July 19—St. Sarkis Church, Dearborn, Michigan, Ladies’ Guild presents “A Pilgrimage to Ethnic Churches of Detroit.” A guided tour of five historic churches in Detroit, 9 am to 5:30 pm, $45 per person. For reservations: Amy Hecht (248) 683-7155 or Mary Bedikian (248) 645-1490.
August 14—Annual Picnic, Sts. Vartanantz Church, Ridgefield, New Jersey, at the Wild Duck Pond, Ridgewood, New Jersey, following the Badarak.
August 14—St. Sarkis Church, Dearborn, Michigan, Annual Church Picnic at Kensington Park, 4570 Huron River Parkway, Milford, Michigan 48380. Lunch beginning at 12 noon includes delicious kebabs and refreshments. Blessing of the Grapes at 3 pm. Armenian music, picnic games, kids area, and much more, rain or shine. For information: Church office (313) 336-6200.
August 14—Sts. Vartanantz Church, Providence, Rhode Island, Annual Picnic under auspices of Archbishop Oshagan Choloyan, at Camp Haiastan, Franklin, Massachusetts starting at 12 noon. Shish, losh, and chicken kebob dinners served all day. Armenian pastries and choreg available. Frenchies popcorn and apples. Blessing of the Grapes and Madagh at 3:30 pm. Music by Mike Gregian and Ensemble with guest Joe Zeitounian. All New England churches and communities are invited to attend. Rain or shine. For information: church office (401) 831-6399.
August 22—St. Sarkis Church, Dearborn, Michigan, 41st Annual Golf and Tennis Classic at Tam-O-Shanter Country Club. Golf and dinner $250. Dinner only $125. For information: Church office (313) 336-6200.
October 6—SAVE THE DATE. Shadoyan Fashion Show “Exclusive Collection” of Evening Gowns and “Reincarnation” Armenian National Costumes. Sponsored by ARS Eastern USA. Details to follow.
October 9—SAVE THE DATE. Special event celebrating the 20th anniversary of the enthronement of His Holiness Aram I, Catholicos of the Great House of Cilicia. Details will follow.
October 22—SAVE THE DATE. Armenian Friends of America presents Hye Kef 5, a 5-hour dance, 7 pm to midnight with buffet; Andover Windham, 123 Old River Road, featuring musicians Onnik and Ara Dinkjian, Johnny Berberian, Mal Barsamian, Jason Naroian and Paul Mooradian, with proceeds benefiting area Armenian churches. Advance tickets before September 1, $55, call either John Arzigian (603) 560-3826; Sharke Der Apkarian, (978) 808-0598; Lucy Sirmaian, (978) 683-9121, or Peter Gulezian, (978) 375-1616.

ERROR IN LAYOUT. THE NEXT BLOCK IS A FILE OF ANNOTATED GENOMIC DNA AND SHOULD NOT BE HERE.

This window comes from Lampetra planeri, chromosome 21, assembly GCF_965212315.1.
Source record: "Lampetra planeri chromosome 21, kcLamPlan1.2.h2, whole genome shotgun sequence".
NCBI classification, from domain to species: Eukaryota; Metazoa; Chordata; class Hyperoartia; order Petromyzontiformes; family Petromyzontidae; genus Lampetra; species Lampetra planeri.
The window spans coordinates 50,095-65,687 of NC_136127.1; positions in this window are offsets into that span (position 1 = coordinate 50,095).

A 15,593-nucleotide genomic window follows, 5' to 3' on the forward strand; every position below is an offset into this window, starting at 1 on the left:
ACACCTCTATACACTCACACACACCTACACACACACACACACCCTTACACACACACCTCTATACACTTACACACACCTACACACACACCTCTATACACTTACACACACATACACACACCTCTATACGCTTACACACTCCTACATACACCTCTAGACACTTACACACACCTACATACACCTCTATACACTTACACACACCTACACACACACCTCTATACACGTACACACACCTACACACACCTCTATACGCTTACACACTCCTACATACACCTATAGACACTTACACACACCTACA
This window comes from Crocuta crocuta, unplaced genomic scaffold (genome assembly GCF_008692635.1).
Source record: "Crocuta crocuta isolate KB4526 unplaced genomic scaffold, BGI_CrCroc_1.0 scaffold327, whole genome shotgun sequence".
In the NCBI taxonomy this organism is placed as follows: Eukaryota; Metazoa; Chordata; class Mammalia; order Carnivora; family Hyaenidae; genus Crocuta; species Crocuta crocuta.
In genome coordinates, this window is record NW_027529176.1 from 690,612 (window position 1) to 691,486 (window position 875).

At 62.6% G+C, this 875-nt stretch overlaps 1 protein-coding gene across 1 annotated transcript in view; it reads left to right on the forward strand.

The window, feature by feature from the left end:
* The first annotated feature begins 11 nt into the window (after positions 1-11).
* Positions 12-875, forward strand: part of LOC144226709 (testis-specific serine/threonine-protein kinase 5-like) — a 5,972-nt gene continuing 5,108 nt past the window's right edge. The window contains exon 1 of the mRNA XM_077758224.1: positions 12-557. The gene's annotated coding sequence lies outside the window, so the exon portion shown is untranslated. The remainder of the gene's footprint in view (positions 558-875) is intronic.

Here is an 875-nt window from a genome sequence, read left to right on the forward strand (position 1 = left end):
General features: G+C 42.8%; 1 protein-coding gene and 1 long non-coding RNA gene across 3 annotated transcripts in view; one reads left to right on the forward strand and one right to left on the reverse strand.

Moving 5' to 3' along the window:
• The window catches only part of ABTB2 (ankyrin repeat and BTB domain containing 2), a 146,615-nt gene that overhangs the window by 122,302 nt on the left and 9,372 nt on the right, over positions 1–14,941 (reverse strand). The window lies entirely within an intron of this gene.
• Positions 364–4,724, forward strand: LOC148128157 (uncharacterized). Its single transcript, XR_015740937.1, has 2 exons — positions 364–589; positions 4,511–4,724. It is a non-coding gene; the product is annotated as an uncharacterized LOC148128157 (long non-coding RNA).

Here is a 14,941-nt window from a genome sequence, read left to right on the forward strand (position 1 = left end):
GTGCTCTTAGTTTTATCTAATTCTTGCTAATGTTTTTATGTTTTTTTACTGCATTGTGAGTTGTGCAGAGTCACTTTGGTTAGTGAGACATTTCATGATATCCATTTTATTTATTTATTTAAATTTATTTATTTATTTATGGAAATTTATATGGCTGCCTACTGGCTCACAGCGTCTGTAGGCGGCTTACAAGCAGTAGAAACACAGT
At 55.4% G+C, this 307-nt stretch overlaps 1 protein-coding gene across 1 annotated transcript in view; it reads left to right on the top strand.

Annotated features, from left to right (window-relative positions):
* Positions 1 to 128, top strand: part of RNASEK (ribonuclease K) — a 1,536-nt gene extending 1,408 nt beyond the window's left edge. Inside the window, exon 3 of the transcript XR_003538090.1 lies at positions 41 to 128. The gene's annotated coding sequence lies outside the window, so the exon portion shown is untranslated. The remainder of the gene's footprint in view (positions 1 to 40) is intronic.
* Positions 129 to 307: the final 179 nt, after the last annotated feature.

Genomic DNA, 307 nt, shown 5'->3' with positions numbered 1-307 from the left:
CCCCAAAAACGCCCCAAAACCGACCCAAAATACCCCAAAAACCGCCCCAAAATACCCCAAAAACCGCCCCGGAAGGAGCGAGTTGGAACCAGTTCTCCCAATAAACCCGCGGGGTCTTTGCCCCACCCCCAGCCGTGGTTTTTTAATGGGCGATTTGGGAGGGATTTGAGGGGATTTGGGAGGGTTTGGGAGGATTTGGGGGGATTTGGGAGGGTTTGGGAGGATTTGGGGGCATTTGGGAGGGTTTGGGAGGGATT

November 4, 5, 6—Annual Bazaar and Food Festival of Sts. Vartanantz Church, 461 Bergen Boulevard, Ridgefield, New Jersey. Live entertainment Friday and Saturday; children’s activities; vendors; homemade Manti, Kufte, Sou Buereg, Choreg, and more. Traditional Khavourma dinner on Sunday. Extensive Messe and dessert menu for your Thanksgiving table available for take-out.
November 12 and 13—Armenian Fest 2016, Sts. Vartanantz Armenian Church, Providence, Rhode Island, presents Armenian Food Festival at Rhodes on the Pawtuxet, Broad Street, Cranston, Rhode Island. Chicken, losh, and shish kebab and kufta dinners. Armenian delicacies, dancing to live music, arts and crafts, flea market, gift baskets, children’s corner, country store, jewelry, hourly raffles. Armenian Dance Group will perform on Saturday and Sunday at 5 pm. Armenian food and pastry available all day. Saturday, noon to 9 pm; Sunday, noon to 8 pm. For information: or church office, (401) 831-6399.
138 East 39th Street | New York, NY 10016 US